Customer Journey Stages | Segment
Learn everything you need to know about the customer journey stages.
What are the customer journey stages?
The evolving relationship between a customer and a business is often described as a journey. It’s the culmination of every customer touchpoint: from a person’s initial awareness of the brand, to a point-of-sale, and beyond.
Right now, we’re in an era in which business success depends on the quality of your customer experiences.
As a result, businesses spend quite a bit of time optimizing the customer journey: from putting together customer journey maps, to personalizing each touchpoint. For a more nuanced view of how customers interact with their brand, businesses will often break down the customer journey into different stages, which are: Awareness, Consideration and Comparison, Purchase or Subscription, Retention, Referral.
Let’s explore those stages in more detail below.
Awareness is the first stage of the customer journey; the moment when a potential customer discovers your brand or business. This discovery can be through a paid ad campaign, word-of-mouth, a Google search, and so on.
For the awareness stage, it’s important for businesses to consider the consumer’s perspective. What problem (or need) are they trying to solve for?
For example, say your company offered an Email Service Provider (ESP). You’ve created blog content and e-books exploring different topics and strategies related to email marketing, to help bring awareness on what you do to potential customers.
One prospect may be considering adding an ESP into their tech stack. They conduct a Google search, discover your online guide, and suddenly become aware of your brand. But better yet: they’re impressed by the quality of your content. You’ve framed yourself as an expert on the problem this prospect was trying to solve (email marketing). And as a result, they want to know more about what you do.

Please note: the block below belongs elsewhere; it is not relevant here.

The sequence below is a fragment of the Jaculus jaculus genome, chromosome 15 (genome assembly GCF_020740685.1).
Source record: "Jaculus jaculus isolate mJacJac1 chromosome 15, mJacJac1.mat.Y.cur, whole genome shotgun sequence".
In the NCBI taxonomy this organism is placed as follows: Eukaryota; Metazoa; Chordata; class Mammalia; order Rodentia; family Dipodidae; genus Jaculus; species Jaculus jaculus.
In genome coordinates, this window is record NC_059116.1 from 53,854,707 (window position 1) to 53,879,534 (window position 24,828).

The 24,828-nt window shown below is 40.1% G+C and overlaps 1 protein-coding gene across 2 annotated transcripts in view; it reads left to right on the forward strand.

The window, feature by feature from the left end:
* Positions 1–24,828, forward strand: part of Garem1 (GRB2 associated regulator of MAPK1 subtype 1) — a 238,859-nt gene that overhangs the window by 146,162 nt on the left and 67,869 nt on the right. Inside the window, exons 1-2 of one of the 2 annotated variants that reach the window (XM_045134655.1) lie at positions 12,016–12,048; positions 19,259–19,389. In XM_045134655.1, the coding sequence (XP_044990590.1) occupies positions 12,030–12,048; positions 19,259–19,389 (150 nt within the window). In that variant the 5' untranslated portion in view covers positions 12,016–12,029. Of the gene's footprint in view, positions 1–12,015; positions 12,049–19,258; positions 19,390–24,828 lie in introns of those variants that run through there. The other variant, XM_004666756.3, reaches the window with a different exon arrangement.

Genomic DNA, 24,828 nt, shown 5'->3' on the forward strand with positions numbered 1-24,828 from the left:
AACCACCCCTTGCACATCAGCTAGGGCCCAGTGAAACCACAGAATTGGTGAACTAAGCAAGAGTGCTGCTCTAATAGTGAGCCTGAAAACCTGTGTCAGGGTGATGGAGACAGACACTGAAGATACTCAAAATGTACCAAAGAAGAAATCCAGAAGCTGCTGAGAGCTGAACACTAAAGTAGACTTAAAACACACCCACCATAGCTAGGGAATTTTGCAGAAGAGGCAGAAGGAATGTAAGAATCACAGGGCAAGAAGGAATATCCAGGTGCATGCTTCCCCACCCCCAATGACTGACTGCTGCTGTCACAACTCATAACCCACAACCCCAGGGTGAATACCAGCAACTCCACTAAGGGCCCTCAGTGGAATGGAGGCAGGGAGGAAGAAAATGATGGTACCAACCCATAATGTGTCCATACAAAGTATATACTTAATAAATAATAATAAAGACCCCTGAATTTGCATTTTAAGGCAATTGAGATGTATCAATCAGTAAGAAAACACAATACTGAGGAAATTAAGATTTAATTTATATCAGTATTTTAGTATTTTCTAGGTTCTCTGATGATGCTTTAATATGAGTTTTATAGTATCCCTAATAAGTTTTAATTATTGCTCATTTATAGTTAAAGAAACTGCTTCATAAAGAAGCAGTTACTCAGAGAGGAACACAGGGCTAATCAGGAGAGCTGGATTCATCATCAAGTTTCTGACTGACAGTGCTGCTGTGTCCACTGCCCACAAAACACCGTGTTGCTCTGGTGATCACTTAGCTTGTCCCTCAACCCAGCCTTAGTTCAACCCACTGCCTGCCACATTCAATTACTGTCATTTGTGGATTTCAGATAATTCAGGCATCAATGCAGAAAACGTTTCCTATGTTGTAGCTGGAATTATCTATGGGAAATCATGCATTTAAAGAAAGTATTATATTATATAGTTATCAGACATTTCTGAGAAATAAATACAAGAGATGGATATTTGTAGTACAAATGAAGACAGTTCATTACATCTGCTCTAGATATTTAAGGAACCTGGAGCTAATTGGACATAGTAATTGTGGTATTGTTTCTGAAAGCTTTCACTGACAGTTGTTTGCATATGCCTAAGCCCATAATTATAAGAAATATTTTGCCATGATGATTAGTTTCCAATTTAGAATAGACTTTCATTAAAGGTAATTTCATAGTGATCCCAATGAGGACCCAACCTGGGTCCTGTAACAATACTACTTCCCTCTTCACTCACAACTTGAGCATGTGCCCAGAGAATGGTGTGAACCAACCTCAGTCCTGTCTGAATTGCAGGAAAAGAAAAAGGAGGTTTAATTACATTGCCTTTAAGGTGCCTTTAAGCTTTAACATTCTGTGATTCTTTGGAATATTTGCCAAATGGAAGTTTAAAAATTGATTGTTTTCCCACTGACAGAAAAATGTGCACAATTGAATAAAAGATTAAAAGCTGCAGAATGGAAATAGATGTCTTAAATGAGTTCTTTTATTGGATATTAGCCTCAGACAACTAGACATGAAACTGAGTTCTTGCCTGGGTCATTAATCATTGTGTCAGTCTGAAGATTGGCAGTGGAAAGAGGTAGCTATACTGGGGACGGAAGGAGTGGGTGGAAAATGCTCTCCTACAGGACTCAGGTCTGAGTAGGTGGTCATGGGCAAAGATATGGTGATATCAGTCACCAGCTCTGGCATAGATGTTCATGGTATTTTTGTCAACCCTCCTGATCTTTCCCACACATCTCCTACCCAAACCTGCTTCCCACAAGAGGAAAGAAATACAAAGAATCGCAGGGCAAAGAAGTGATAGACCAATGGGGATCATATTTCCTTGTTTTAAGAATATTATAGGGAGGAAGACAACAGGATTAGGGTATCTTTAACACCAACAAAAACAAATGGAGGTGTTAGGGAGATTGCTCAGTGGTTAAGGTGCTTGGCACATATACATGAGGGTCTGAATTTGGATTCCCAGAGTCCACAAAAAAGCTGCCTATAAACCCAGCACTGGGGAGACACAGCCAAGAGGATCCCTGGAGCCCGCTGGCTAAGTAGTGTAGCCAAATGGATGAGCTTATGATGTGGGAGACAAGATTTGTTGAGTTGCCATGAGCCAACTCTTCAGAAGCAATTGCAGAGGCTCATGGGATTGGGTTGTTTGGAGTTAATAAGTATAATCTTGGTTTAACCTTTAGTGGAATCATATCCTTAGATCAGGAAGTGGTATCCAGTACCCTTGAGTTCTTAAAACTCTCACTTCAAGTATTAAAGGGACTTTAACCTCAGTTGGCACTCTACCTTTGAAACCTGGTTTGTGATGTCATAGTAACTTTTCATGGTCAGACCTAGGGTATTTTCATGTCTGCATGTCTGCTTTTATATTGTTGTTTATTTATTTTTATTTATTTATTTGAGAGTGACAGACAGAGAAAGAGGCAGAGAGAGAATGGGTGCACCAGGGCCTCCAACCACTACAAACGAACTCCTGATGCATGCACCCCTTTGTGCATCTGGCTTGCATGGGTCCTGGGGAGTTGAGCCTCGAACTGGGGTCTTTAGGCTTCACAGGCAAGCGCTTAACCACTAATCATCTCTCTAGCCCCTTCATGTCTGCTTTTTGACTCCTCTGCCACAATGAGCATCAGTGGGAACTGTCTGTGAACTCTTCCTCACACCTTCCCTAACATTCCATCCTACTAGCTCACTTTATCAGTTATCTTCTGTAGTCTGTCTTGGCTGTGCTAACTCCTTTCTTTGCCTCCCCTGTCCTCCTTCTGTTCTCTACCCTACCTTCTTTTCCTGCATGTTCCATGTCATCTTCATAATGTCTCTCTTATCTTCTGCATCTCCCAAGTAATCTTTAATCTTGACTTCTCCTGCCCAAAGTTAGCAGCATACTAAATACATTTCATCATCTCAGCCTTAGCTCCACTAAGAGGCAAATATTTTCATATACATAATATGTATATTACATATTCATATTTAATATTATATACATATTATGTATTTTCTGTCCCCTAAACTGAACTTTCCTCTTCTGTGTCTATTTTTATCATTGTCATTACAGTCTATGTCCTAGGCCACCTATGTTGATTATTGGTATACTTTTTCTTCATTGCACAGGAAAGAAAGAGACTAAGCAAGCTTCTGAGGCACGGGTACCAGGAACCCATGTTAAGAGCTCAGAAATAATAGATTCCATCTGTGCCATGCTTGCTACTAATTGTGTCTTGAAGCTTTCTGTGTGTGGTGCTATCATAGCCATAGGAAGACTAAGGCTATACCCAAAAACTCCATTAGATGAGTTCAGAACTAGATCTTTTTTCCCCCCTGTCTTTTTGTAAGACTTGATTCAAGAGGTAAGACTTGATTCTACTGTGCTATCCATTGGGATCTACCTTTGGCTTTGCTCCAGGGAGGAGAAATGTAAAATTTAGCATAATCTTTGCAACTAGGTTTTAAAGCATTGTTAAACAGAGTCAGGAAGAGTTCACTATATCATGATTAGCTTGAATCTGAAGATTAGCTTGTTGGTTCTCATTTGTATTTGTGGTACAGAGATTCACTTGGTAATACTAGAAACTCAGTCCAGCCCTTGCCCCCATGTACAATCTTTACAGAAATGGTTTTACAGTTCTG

Remember, that at each stage of the customer journey, the goal is to provide value to the user (and motivate them to continue moving through the funnel).
Consideration & Comparison
After Awareness comes Consideration and Comparison.
This is when prospects or potential customers start to hedge their bets (e.g. perhaps one of your competitors offers the same product or service, but at a better price). This is more of a research stage.
For a SaaS company, this may take the form of demo requests, downloading white papers, and so on. For a retailer, this might be a user visiting a product page several times, or even adding an item to their cart before abandoning it.
Purchase or subscription
Next comes: Purchase or Subscription.
This is the point-of-sale, or point-of-conversion. Perhaps the customer bought an item from your online store, or created an account with your company.
Businesses are often focused on getting people to this point: when they become customers. But this isn’t the end of their journey by any means, which is why businesses need to think strategically (e.g. is there an opportunity for an upsell or cross-sell at this stage?)
Conversion or the point-of-sale is not the end of the customer journey.
After this moment, businesses need to focus on retaining customers if they want to grow their business successfully. (In fact, retention has been referred to as the ultimate growth strategy.)
Loyal customers, on average, are worth 10x the value of their first purchase.